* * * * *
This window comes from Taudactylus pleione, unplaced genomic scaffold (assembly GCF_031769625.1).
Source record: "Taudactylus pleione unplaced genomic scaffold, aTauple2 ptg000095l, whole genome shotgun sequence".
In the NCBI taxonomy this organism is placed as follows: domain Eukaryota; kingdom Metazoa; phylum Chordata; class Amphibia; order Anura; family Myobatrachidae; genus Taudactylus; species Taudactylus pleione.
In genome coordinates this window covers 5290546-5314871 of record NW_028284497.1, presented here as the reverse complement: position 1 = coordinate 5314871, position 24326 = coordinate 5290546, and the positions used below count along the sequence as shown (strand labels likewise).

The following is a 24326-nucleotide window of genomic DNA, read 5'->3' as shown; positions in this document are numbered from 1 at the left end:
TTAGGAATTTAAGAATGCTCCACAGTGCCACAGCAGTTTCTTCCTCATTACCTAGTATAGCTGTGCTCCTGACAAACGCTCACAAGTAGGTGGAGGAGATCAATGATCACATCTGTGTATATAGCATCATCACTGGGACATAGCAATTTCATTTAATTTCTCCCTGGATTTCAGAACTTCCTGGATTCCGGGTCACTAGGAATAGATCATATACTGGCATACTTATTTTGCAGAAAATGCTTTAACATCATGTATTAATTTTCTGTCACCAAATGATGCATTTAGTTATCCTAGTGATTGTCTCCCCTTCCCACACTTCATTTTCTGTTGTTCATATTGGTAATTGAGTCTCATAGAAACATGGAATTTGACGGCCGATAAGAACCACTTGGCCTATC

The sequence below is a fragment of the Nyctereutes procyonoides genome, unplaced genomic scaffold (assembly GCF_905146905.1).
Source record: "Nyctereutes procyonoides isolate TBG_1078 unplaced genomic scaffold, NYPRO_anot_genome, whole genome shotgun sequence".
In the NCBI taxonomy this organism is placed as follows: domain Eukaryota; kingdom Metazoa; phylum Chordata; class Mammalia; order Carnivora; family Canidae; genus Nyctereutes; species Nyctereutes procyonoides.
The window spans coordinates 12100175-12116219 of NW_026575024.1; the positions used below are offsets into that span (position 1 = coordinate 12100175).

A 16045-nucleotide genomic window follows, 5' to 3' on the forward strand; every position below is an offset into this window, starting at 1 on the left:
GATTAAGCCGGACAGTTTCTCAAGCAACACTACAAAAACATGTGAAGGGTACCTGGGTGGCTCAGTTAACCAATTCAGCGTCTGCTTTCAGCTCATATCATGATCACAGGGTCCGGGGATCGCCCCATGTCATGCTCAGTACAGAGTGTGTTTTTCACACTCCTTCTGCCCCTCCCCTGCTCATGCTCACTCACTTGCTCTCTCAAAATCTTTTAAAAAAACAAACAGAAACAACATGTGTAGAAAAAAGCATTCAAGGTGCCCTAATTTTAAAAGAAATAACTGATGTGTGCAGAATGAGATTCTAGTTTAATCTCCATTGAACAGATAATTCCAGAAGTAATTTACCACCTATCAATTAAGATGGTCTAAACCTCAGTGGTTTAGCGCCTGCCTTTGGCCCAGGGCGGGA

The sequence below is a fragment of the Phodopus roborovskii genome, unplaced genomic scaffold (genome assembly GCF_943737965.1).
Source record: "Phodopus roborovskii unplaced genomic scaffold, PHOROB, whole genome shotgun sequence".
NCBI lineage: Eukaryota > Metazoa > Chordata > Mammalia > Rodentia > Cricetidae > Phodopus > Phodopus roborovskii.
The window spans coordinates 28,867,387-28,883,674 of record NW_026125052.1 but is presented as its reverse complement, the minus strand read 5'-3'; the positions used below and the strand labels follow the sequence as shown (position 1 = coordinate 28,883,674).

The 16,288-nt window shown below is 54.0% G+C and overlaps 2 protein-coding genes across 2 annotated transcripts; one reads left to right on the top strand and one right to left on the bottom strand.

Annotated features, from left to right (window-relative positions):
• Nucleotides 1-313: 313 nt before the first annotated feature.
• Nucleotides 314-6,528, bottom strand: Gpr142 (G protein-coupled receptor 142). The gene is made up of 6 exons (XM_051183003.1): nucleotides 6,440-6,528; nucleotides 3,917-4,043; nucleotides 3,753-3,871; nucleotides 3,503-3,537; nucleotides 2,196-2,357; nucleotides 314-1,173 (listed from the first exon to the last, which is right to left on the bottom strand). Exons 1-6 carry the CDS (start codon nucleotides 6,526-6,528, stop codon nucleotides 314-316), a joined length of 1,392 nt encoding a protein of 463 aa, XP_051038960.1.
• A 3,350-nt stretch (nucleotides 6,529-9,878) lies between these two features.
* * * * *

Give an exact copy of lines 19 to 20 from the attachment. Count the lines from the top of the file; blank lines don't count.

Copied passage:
• Nucleotides 1-313: 313 nt before the first annotated feature.
• Nucleotides 314-6,528, bottom strand: Gpr142 (G protein-coupled receptor 142). The gene is made up of 6 exons (XM_051183003.1): nucleotides 6,440-6,528; nucleotides 3,917-4,043; nucleotides 3,753-3,871; nucleotides 3,503-3,537; nucleotides 2,196-2,357; nucleotides 314-1,173 (listed from the first exon to the last, which is right to left on the bottom strand). Exons 1-6 carry the CDS (start codon nucleotides 6,526-6,528, stop codon nucleotides 314-316), a joined length of 1,392 nt encoding a protein of 463 aa, XP_051038960.1.